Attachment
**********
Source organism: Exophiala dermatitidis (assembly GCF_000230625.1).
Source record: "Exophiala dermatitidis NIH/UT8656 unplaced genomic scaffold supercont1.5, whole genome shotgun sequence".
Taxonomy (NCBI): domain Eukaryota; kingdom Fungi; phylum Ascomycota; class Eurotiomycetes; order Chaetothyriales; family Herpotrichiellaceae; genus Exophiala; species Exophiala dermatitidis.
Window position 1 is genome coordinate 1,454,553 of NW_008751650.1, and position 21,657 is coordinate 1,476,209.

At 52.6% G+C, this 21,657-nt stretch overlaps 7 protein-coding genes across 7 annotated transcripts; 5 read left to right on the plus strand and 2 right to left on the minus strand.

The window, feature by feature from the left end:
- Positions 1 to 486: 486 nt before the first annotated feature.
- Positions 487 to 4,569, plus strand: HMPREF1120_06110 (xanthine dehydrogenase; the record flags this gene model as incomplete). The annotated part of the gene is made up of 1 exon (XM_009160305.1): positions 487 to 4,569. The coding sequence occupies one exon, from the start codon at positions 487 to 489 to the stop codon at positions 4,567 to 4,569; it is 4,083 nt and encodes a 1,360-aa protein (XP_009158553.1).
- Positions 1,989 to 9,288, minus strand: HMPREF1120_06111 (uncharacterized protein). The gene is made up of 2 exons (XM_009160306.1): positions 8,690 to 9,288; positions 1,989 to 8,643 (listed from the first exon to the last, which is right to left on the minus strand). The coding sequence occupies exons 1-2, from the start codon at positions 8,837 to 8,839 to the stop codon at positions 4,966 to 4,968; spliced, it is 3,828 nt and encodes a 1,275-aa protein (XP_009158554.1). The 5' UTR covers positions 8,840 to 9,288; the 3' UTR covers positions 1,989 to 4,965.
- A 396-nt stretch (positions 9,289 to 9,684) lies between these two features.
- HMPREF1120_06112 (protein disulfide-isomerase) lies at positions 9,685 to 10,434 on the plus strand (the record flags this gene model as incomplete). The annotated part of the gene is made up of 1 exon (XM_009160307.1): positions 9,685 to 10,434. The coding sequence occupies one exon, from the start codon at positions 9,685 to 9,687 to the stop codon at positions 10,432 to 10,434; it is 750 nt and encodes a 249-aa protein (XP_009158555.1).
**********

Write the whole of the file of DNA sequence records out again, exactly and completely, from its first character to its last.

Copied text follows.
Source organism: Exophiala dermatitidis (assembly GCF_000230625.1).
Source record: "Exophiala dermatitidis NIH/UT8656 unplaced genomic scaffold supercont1.5, whole genome shotgun sequence".
Taxonomy (NCBI): domain Eukaryota; kingdom Fungi; phylum Ascomycota; class Eurotiomycetes; order Chaetothyriales; family Herpotrichiellaceae; genus Exophiala; species Exophiala dermatitidis.
Window position 1 is genome coordinate 1,454,553 of NW_008751650.1, and position 21,657 is coordinate 1,476,209.

At 52.6% G+C, this 21,657-nt stretch overlaps 7 protein-coding genes across 7 annotated transcripts; 5 read left to right on the plus strand and 2 right to left on the minus strand.

The window, feature by feature from the left end:
- Positions 1 to 486: 486 nt before the first annotated feature.
- Positions 487 to 4,569, plus strand: HMPREF1120_06110 (xanthine dehydrogenase; the record flags this gene model as incomplete). The annotated part of the gene is made up of 1 exon (XM_009160305.1): positions 487 to 4,569. The coding sequence occupies one exon, from the start codon at positions 487 to 489 to the stop codon at positions 4,567 to 4,569; it is 4,083 nt and encodes a 1,360-aa protein (XP_009158553.1).
- Positions 1,989 to 9,288, minus strand: HMPREF1120_06111 (uncharacterized protein). The gene is made up of 2 exons (XM_009160306.1): positions 8,690 to 9,288; positions 1,989 to 8,643 (listed from the first exon to the last, which is right to left on the minus strand). The coding sequence occupies exons 1-2, from the start codon at positions 8,837 to 8,839 to the stop codon at positions 4,966 to 4,968; spliced, it is 3,828 nt and encodes a 1,275-aa protein (XP_009158554.1). The 5' UTR covers positions 8,840 to 9,288; the 3' UTR covers positions 1,989 to 4,965.
- A 396-nt stretch (positions 9,289 to 9,684) lies between these two features.
- HMPREF1120_06112 (protein disulfide-isomerase) lies at positions 9,685 to 10,434 on the plus strand (the record flags this gene model as incomplete). The annotated part of the gene is made up of 1 exon (XM_009160307.1): positions 9,685 to 10,434. The coding sequence occupies one exon, from the start codon at positions 9,685 to 9,687 to the stop codon at positions 10,432 to 10,434; it is 750 nt and encodes a 249-aa protein (XP_009158555.1).